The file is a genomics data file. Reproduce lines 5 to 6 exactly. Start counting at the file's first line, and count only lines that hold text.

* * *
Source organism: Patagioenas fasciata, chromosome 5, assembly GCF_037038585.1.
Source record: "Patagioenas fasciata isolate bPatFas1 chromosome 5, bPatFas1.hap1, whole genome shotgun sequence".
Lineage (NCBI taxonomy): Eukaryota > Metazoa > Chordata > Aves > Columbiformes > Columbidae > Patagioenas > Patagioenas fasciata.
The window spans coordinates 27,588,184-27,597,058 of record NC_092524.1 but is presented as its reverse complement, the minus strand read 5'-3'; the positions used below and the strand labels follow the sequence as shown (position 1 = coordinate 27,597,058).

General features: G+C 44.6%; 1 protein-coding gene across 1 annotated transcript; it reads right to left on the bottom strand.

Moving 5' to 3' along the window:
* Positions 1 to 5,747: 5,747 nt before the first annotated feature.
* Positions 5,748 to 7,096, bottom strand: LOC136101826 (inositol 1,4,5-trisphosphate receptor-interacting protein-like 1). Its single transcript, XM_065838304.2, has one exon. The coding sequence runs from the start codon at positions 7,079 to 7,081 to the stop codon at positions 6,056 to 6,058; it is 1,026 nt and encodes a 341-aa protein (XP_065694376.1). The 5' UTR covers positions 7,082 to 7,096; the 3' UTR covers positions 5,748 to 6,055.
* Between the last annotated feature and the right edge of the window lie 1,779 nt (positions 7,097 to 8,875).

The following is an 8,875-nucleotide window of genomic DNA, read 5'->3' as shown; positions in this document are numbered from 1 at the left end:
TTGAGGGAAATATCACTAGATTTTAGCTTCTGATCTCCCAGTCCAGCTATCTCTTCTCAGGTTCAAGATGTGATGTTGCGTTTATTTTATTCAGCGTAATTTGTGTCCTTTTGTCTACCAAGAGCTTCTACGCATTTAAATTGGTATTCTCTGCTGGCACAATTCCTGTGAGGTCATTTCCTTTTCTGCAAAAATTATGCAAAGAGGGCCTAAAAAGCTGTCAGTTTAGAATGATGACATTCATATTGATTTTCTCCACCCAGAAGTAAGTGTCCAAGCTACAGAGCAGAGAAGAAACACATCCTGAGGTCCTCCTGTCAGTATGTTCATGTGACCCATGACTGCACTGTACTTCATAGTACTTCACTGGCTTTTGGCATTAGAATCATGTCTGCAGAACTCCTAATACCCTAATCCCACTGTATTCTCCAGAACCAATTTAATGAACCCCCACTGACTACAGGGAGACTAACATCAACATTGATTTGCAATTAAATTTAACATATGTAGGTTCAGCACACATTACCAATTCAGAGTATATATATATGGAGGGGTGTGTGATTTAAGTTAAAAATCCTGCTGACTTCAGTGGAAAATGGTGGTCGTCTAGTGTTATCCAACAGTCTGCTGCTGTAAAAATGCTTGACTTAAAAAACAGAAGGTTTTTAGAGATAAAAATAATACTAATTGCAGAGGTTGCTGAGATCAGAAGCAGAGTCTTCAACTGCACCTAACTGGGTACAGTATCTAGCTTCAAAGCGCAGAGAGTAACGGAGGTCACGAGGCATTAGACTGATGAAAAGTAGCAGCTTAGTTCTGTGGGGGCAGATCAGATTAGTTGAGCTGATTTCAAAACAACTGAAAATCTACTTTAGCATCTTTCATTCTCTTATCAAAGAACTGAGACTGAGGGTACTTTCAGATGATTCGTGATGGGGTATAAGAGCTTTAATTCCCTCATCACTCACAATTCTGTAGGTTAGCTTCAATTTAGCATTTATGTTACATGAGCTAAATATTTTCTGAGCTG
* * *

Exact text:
General features: G+C 44.6%; 1 protein-coding gene across 1 annotated transcript; it reads right to left on the bottom strand.

Moving 5' to 3' along the window: